So far, McClatchy has 200,000 digital subscribers and nearly 500,000 “paid digital relationships,” which include print subscribers who have activated their digital accounts. This year, for the first time, its revenue is split 50-50 between subscriptions and advertising. But given that the chain’s total circulation is close to 1 million (1.3 million on Sundays), it has a long way to go.

What McClatchy apparently hopes to do is aggregate and centralize the numbers from its many newspapers to make one “digital impression,” as if you can put thousands of gray mice in a bag, shake it up, and come out with a big, gray elephant.

In this case the sum of the parts will not make the whole.

I have digital subscriptions to The New York Times and Wall Street Journal, and I read those papers almost exclusively online, except on Sunday when I clutch The New York Times under my arm like a running back protecting a football from ferocious linemen trying to strip it from my grasp.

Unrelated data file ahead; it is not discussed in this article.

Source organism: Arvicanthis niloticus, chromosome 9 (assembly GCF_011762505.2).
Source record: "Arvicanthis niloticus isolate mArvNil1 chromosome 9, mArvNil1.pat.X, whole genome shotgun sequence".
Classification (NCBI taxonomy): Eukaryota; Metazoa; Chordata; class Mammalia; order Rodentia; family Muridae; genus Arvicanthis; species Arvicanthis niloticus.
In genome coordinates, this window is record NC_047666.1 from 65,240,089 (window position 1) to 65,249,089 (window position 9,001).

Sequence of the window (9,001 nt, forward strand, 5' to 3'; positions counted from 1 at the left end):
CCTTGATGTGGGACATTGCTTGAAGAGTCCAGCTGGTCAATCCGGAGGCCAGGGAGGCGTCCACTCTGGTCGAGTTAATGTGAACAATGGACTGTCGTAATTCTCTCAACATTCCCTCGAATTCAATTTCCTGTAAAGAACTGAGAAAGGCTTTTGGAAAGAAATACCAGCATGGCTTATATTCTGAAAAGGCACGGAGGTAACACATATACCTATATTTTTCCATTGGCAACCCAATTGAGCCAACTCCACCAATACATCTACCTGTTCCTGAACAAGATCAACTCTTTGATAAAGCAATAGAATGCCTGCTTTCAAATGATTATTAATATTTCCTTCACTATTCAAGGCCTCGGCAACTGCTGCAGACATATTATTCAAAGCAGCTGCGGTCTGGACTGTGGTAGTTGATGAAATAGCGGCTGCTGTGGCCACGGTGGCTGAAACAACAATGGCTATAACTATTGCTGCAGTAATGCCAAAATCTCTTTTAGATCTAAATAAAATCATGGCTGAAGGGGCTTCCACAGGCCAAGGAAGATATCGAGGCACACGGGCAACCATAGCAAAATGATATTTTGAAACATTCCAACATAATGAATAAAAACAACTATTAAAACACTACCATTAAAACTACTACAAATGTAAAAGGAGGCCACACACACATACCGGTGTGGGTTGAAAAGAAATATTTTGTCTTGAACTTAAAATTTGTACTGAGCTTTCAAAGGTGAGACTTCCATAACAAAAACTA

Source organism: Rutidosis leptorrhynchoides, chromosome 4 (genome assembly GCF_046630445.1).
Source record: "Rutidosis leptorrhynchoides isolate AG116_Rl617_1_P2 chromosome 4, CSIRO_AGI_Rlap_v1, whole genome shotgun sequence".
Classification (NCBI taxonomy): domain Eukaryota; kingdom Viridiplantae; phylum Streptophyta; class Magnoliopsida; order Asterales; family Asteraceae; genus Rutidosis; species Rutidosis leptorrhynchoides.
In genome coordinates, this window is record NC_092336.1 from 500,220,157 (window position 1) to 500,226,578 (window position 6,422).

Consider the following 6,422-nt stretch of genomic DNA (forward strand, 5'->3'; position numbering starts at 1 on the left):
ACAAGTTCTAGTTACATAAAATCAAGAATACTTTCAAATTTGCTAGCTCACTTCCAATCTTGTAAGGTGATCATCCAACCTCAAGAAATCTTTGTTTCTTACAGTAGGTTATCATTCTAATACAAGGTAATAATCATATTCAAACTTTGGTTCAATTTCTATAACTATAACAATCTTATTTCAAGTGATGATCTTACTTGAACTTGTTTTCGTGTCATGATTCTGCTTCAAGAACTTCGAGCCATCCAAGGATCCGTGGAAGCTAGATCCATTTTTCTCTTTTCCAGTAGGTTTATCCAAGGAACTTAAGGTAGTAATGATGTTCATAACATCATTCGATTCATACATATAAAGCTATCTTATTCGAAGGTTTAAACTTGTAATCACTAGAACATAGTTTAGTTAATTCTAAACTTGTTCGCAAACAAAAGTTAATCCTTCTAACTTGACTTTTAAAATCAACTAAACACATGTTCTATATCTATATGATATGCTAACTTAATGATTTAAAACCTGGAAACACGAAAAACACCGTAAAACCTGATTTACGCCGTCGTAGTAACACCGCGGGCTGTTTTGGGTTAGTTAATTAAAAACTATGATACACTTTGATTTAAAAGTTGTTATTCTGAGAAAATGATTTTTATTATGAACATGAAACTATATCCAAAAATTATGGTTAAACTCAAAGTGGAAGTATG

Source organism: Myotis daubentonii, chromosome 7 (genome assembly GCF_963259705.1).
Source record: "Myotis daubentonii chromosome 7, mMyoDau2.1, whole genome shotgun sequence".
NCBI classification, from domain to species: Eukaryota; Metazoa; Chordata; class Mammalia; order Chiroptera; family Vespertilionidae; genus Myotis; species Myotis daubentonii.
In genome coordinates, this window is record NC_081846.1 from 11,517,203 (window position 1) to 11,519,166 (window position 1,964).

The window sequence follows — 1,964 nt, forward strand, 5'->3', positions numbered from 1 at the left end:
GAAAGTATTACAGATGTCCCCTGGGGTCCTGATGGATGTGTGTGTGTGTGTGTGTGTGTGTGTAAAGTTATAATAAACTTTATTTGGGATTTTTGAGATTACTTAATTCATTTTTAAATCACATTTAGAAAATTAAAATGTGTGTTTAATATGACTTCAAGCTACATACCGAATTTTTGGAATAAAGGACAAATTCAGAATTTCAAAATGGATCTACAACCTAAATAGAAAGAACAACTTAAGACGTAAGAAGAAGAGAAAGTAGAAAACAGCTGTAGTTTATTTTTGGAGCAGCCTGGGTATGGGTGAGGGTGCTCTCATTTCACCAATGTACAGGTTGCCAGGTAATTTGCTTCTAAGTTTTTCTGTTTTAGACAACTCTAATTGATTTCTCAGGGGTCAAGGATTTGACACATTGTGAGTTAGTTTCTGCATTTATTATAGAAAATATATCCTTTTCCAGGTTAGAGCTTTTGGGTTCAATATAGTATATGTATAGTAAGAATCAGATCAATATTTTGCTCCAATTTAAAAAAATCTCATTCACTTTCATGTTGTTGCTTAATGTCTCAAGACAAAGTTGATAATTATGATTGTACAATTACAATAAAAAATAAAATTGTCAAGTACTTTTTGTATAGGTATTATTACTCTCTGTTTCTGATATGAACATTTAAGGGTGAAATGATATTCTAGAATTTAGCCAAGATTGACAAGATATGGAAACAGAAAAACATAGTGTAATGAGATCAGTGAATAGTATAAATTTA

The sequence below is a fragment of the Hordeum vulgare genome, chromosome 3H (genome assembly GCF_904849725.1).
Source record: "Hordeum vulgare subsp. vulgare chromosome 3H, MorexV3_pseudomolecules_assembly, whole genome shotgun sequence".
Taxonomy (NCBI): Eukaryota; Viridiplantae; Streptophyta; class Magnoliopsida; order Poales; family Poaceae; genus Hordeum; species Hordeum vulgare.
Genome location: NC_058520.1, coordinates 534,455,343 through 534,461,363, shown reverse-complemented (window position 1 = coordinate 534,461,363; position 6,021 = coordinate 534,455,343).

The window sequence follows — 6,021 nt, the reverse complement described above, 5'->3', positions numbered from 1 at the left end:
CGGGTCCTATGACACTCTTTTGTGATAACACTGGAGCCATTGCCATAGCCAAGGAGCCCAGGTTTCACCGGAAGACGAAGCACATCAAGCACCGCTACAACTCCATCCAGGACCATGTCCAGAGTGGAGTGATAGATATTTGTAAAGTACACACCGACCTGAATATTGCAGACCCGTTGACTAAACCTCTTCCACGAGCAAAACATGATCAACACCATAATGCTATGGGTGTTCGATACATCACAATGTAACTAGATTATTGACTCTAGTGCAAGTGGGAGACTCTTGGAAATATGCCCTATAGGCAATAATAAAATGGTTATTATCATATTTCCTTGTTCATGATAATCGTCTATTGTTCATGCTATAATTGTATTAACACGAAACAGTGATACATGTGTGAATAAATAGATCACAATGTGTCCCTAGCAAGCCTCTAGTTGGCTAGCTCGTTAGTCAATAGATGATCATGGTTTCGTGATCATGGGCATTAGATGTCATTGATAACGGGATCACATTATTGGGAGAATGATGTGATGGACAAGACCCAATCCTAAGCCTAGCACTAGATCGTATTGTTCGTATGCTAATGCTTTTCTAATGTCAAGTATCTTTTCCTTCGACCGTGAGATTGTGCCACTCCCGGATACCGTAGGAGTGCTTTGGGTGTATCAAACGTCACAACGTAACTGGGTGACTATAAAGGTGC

But my digital subscriptions are with nationally recognized and trusted media. McClatchy has many papers across the country but they are small and need to be local relative to the national giants. I do not look to the Star-Telegram for insightful reporting on the presidential election.

And I will not pay for digital anywhere else. Paywalls keeping you from content do not work. I can usually find any story I want just by clicking my browser and doing a search.

I’ve said it before. I am rooting for the Star-Telegram, but given McClatchy’s financial woes and now this national digital strategy, I am pessimistic about the paper’s future.

What people in Fort Worth and Colleyville and all of Tarrant County want is a trusted, local newspaper that tells them stories about their communities and acts as a watchdog on government. You can’t aggregate that and you can’t direct that kind of news coverage from a corporate office hundreds or thousands of miles from City Hall.

Richard Connor is president and publisher of the Fort Worth Business Press. Contact him at rconnor@bizpress.net